“We were very surprised to see that sick bats actively social distance,” Weinberg said. “We thought that the group would be the one to stay away from the sick bats – but instead it was the sick bats that actively stayed away from others in the colony. This is really not a typical behavior for a wild animal, which will generally attempt to hide its illness.”
Though the origins of COVID-19 virus remain a mystery, some have speculated that a scientist in China who was studying coronaviruses in Wuhan may have leaked the strain, thereby causing a worldwide outbreak. The Wuhan Institute of Virology is notably located near the outbreak’s earliest known epicenter, but Beijing has vociferously denied this theory.
However, Weinberg believes it is possible that a scientist who ventured deep into China’s wild to collect virus samples may have unwittingly unleashed it.
“As long as we maintain distance from bats and allow them to remain in their secluded natural habitats … then we won’t expose ourselves to pathogens for which we have no defense,” she stressed.
Other biologists at the Bat Lab are examining the biomechanics of bats, including their use of echolocation and sonar beams.
Doctoral candidate Ofri Eitan and his team are conducting behavioral experiments with bats inside an anechoic chamber, a room that is designed to absorb reflections of sound.
“In this flight room we use two methods that can help us understand the sensory behavior of bats,” Eitan told The Media Line. “These two techniques are motion tracking and the recording of the echolocation of bats.”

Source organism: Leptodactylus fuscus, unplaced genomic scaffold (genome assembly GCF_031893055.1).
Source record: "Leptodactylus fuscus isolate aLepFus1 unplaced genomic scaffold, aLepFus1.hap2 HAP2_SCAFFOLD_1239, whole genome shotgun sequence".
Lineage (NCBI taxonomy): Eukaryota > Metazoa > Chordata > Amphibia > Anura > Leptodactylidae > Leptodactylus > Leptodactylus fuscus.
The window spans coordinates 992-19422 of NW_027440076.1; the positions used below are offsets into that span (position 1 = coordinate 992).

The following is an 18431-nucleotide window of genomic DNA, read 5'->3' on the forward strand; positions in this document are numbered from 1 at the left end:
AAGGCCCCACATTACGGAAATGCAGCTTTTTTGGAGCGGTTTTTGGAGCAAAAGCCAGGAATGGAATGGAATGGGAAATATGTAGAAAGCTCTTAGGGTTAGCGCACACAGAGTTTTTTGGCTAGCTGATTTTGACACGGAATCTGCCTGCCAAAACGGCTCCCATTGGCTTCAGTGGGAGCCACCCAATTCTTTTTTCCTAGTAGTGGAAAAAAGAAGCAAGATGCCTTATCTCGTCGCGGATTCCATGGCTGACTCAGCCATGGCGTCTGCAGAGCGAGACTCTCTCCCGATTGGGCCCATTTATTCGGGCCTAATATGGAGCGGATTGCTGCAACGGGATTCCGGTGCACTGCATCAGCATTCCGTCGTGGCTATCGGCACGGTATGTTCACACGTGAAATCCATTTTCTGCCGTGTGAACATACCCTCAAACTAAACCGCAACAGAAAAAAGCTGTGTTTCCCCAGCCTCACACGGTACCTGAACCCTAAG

The room is fitted with 50 ultrasonic microphones and a system that tracks the bat’s motion as it flies. The goal is to observe the animal’s sensory behavior and gain a deeper understanding of how bats perceive their environments.
Eitan echoed Weinberg and stressed that bats were not connected to the pandemic.
“We’re trying to educate people and to show [them] that bats are much more incredible creatures than they thought,” he said.
Adi Rachum, who is studying for a master’s degree, is in charge of the Bat Lab’s imprinted colony, where dozens of fruit bats come and go as they please. Rachum and other students regularly feed the bats fresh fruit, providing them with an incentive to keep returning.
The room is dark, humid and resembles a cave. The goal is to mimic the animals’ natural environment as closely as possible while also allowing scientists to conduct research.
There are several cameras spread throughout the cave, including a live feed that is accessible online 24/7.
“I put a chip on every bat that we release,” Rachum told The Media Line as she held a bat up for inspection. “It doesn’t hurt them and it helps us to definitively identify them, which in turn helps with our research.”
Weinberg, a doctor of veterinary medicine who has specialized in bats for the past 12 years, hopes that the lab’s ongoing, pioneering research will eventually help to convince people that the winged creatures are not to be feared.
“They’re a very gentle, sociable and communicative animal,” she said. “I worked with many different animals before arriving at bats. When you see how unique they are and learn the facts, then you look at them differently.”